The Scottish Borderer & Liddesdale
The Border landscape is rich and varied, its history long and turbulent. From the arrival of the Romans in the 1st century, through early Christian warfare, with the invasion of the Normans and the long conflict between English and Scots, the Border was the scene of perpetual strife.
Liddesdale lies at the heart of what was once, a frontier zone and borders the Debatable Land, where raid and counter raid took place and rival factions clashed in hill and dale. The history of the area and the Border Reivers can be found in the ruined towers and castles and ancient monuments, and in the remains of hill-farms and cottages.
Traditions are kept alive through ballad and verse which re-tell stories of spur, spear and snaffle and the famous families of Elliot, Armstrong, Nixon and Crozier.
Today the people are friendly and the welcome is warm.
Newcastleton — a planned village
Named Newcastleton after the parish and old settlement of Castleton. The village is also known as Copshaw Holm or locally ‘The Holm’ after the name of the lands on which it was built. The Village was founded in 1793 by the Duke of Buccluech following a request by the people of the valley to create a centre which would be similar to nearby settlements already established for the weaving trade.
In addition to weavers it became inhabited by trades like farmers, carpenters, tailors, shoe makers and cloggers. The present layout of the village has seen little alteration since it was built. The arrival of the railway in the late 1800s opened up communication and contacts with the outside world, and the development of forestry created new industry. Today stock rearing continues and alternative small industries are encouraged to develop.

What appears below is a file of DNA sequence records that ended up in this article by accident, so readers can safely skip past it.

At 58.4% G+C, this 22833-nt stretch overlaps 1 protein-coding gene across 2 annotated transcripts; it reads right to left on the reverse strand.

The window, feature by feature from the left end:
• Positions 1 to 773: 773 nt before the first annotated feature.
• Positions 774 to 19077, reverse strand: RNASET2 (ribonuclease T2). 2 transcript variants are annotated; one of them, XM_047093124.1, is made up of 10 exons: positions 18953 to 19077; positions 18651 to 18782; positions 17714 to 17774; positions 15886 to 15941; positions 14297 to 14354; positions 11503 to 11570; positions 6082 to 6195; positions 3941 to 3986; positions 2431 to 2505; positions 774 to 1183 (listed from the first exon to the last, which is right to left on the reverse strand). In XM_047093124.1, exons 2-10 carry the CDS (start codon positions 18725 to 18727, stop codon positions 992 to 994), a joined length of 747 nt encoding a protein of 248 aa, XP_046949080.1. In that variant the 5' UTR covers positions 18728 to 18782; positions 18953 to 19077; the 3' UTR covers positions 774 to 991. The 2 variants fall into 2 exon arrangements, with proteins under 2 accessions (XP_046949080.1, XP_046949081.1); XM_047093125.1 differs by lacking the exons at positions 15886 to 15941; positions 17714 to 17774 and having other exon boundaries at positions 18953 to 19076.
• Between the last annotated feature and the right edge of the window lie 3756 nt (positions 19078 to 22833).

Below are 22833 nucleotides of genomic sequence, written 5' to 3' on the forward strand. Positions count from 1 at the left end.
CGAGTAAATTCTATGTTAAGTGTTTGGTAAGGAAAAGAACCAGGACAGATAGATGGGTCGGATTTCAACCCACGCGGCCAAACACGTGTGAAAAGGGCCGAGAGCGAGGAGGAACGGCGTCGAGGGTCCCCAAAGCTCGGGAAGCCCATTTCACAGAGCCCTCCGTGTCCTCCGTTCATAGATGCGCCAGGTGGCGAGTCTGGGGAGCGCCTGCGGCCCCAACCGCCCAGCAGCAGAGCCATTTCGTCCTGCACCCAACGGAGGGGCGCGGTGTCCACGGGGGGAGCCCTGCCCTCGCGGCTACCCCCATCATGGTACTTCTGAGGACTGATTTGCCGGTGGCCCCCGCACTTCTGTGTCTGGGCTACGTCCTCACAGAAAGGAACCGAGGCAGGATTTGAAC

Our famous landmark is Hermitage Castle - The seat of the 'Keeper of Liddesdale', the king's local representative.
In 1566 James Hepburn, the Fourth Earl of Bothwell, lay wounded in this remote stronghold after a local skirmish. He was visited by Mary, Queen of Scots, who rode over the wild and dangerous hills from Jedburgh and back in one day, a distance of about 40 miles. Exhausted when she returned, she lay in a fever for some weeks in a house in Jedburgh, now known as Mary, Queen of Scots House, until she recovered.
Annual events such as the local agricultural show and the traditional music festival have taken over from the old hiring fairs once held in Douglas Square. The story of the village and its people is an interesting one and a visit to the local Liddesdale Heritage Centre (open Easter through September from 1.30-4.30, except Tuesdays) and the Armstrong Trust (based in Langholm) will provide further information on the history of the area.
Literature and leaflets are available at the Heritage Centre.